Now imagine a time when hushed voices and darkness fill the wide universe. From camp to camp through the dark womb of night the hum of both armies sounds softly so that the camp guards can almost hear the whispers of each other’s watch. Fires on the two sides mirror each other and by their dim flames each army sees the other’s shadowy face. Horse threatens horse with high-pitched boastful neighs that pierce the night’s thick silence, and from the tents the armourers, fitting out the knights with busy hammers, closing up rivets, signal the dreadful note of preparation. The country cocks crow, the clocks strike, announcing that it’s three o’clock. Proud of their superior numbers and feeling secure, the confident and impatient French play dice, using the low-rated English as their stakes, chiding the limping, slow-paced night who, like a hideous and ugly witch, limps away so tediously. The poor, condemned English, like sacrifices, sit patiently beside their watchfires, brooding about the morning’s danger: and their sad postures, their hollow cheeks and war-worn coats, make them look like so many horrid ghosts in the moonlight. Now, whoever sees the royal captain of this ruined band walking from guard to guard, from tent to tent, let him cry “Praise and glory on his head!” Because out he goes and visits all his army, bids them good morning with a modest smile and calls them “bothers”, “friends” and “fellow-countrymen”. On his royal face there is no concern about how threatening the army is that has encircled him. Nor does he concede one jot of colour to the weary and tense night, but looks fresh and conceals his weariness beneath a cheerful expression and majestic dignity so that every wretch, however low-spirited and pale, on seeing him, takes comfort from his looks. Like the sun thawing cold fear, he gives warmth to everyone, and all men – of low and high rank – get, one may say, a small piece of Harry in the night.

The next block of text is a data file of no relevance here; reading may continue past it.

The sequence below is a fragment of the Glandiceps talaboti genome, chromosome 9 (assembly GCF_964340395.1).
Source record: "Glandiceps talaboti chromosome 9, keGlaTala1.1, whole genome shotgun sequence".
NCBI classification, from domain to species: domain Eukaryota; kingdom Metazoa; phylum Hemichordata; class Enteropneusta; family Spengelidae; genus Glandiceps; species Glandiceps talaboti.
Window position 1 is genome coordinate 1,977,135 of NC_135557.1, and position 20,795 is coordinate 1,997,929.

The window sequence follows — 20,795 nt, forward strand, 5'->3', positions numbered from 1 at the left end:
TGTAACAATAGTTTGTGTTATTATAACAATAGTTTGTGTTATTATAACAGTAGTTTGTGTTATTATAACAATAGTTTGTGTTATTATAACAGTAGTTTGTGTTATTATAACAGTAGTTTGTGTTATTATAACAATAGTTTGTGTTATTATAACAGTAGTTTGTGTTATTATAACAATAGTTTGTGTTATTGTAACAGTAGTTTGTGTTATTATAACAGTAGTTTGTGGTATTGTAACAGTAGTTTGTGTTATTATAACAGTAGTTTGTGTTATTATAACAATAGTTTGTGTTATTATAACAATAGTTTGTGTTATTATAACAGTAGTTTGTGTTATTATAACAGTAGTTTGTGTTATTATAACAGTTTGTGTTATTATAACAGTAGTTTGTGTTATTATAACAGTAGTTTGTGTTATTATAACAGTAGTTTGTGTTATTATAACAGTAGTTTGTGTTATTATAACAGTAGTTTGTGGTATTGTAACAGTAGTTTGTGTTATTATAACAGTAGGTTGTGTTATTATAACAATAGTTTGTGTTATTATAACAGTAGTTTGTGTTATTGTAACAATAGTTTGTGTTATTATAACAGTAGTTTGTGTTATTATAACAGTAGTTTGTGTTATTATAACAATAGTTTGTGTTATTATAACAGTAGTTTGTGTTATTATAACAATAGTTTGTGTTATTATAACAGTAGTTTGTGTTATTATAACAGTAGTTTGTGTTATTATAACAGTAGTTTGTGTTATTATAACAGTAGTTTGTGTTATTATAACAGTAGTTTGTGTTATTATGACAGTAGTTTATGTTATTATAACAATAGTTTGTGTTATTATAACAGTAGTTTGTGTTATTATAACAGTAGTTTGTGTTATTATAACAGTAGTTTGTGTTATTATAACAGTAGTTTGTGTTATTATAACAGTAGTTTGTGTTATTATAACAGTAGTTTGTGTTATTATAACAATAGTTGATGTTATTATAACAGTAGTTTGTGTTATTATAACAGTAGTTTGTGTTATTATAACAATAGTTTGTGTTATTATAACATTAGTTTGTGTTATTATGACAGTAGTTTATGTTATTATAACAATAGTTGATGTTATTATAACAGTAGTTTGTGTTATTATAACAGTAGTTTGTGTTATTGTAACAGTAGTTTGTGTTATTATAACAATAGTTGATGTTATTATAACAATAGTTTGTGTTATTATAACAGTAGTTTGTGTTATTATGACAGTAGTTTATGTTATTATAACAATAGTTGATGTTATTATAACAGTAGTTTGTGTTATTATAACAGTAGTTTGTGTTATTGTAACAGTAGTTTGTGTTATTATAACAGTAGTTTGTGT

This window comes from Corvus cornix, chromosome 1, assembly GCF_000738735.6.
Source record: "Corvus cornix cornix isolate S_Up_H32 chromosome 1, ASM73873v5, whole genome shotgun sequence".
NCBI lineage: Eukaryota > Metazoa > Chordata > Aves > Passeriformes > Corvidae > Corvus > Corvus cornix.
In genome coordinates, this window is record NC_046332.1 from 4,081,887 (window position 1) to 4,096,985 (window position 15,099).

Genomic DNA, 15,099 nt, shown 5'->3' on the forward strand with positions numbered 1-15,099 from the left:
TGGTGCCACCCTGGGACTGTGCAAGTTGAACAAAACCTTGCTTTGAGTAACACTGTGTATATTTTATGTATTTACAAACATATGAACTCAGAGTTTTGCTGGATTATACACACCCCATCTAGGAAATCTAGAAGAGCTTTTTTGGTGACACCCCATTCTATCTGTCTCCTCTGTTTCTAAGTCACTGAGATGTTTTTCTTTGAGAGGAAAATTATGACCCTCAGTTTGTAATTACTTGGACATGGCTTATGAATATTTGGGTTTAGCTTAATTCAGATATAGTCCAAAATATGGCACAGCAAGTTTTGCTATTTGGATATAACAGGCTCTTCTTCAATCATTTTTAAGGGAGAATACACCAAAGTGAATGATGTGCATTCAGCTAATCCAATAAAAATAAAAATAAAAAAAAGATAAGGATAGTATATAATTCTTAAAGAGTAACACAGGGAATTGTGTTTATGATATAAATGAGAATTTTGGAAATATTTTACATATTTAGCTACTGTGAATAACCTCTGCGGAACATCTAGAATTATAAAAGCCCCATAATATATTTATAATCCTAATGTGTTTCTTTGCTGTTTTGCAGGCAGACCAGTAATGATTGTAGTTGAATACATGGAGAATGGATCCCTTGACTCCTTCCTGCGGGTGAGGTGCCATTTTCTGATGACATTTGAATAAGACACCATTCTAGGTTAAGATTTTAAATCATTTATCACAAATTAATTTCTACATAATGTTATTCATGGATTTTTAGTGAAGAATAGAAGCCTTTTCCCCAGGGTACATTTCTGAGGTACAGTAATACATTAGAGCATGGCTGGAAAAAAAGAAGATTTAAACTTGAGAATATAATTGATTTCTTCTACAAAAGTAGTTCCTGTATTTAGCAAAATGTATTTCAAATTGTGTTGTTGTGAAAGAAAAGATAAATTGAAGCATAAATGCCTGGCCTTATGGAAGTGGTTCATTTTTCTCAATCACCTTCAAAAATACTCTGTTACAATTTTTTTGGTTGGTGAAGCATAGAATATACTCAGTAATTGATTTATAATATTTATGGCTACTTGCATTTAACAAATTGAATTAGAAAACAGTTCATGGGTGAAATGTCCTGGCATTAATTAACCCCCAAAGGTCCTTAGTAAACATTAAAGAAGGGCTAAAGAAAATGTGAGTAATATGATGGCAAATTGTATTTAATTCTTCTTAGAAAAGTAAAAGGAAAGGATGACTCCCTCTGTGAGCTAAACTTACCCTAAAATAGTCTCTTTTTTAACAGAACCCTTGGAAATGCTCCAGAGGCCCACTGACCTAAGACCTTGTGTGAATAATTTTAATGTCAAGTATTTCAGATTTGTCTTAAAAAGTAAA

And so our action must fly to the battle where – alas – we’ll present a derisory version of Agincourt with four or five bedraggled theatre swords badly wielded in a ridiculous stage brawl. Stay in your seats and watch: use the absurd imitations to imagine the real battle.
Read more scenes from Henry V: